Alicia Kalhammer and Jose Tena came to Kenya for a month of sun and safaris. What they got was a three-day ordeal that ended Saturday when they were released from the police station where they were held on suspicion of taking part in the twin attacks on Israeli tourists.
Shepherded out of the police station in this Indian Ocean port by American and Spanish diplomats, the casually dressed young couple's relief was obvious. Thoughts quickly turned to practical matters -- "we have a rental car that's been sitting here for three days, so we're paying for it and we want to either use or get rid of it," said Kalhammer, 31, of Tallahassee, Fla.
Kalhammer and Tena, her husband, arrived in Kenya on Nov. 6. Before heading to the coast and checking into a beachfront room at the Le Soleil Beach Club on Nov. 26, they took a 10-day safari to the parched northwestern region of the East African country and spent time with a friend in the capital, Nairobi.
They were picked up by plainclothes Kenyan police when they tried to check out of the Le Soleil shortly after hearing news of a suicide bombing at the nearby Paradise Hotel on Thursday morning. The attack on the hotel, popular with Israelis, killed 10 Kenyans and three Israelis, as well as the three bombers.
The Le Soleil was also popular with Israelis. Fearing another attack, "we decided because we had a rental (car) we would leave," Kalhammer said. They didn't know where they would go.
They told the front desk they planned to check out and began packing. But the hotel manager had been told by police to call them if any guests tried to leave and to keep them at the hotel until authorities arrived.
The couple managed to check out, but they were taken away by police as they were leaving the hotel.
"When they first took us, we tried to ask questions -- 'are you taking us for our safety or are you taking us because we're in trouble?'," Kalhammer recalled. "They said 'this is not the time to ask questions, you talk to our boss.'"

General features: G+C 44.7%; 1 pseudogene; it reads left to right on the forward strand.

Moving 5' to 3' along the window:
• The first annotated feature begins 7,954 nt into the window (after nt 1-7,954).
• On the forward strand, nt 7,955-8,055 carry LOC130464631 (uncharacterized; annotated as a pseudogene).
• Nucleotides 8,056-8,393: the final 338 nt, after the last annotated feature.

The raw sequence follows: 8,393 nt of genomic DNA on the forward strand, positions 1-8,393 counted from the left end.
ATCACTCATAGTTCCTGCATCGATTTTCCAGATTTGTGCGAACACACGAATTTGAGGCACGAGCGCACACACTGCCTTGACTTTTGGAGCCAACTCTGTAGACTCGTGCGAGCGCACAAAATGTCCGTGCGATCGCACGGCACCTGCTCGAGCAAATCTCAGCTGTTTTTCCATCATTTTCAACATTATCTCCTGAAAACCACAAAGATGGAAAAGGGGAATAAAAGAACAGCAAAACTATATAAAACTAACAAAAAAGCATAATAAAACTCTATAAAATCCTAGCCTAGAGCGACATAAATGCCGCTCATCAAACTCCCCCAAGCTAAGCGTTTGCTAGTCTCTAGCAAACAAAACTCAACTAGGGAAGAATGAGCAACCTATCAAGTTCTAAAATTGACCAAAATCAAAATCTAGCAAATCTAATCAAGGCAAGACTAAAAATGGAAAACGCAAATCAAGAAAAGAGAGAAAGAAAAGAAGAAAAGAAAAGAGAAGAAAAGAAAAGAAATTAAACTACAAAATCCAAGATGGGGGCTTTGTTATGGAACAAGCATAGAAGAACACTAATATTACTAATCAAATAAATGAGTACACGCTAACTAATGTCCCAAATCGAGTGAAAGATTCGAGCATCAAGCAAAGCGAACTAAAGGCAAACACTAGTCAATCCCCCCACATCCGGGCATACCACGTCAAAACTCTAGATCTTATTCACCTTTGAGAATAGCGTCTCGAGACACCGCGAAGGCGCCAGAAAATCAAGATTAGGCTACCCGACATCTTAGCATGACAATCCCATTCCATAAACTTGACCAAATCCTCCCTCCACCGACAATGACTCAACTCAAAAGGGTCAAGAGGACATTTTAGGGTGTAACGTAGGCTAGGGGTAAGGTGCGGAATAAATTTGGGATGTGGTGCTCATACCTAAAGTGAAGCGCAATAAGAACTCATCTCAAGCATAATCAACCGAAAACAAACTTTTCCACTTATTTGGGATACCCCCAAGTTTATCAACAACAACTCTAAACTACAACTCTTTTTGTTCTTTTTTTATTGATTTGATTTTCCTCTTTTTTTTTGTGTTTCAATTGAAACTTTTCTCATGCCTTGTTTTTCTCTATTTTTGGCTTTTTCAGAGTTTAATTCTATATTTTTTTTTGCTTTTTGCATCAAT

An hour later, they were sitting on chairs behind the front desk of a police station at Mombasa cargo port. The couple would spend the night on those chairs before being moved to a cell.
"The first day I was quite afraid, just because we had no idea why were being detained," said Kalhammer, who lived in Kenya between 1976 and 1981 when her father was an auditor with U.S. Agency for International Development. "I have lived a foreign service life, I've lived overseas, I know what can happen ... and you always think the worst."
By the second day, a friend in Nairobi had managed to contact them and alert U.S. officials about their predicament. Soon after, U.S. investigators arrived to check on them — "when calvary arrived, I cried," she said, referring to the Americans.
They were interrogated three times by Kenyan police. During the first two they were only asked who they were, what they did for a living and who their parents were. She didn't have a chance to discuss the third round before being whisked away.
Low-ranking police and workers at the station made their ordeal a bit more bearable.
"These guys have been really amazing, they were helping us, saying things like 'it's not such a big deal' and 'you should be released,'" she said. "So we were among people who made us feel like this isn't someplace where you're going to get hurt."
And what of a return trip to Kenya?
"Absolutely, it's a beautiful country!" she said. "If they let us back in."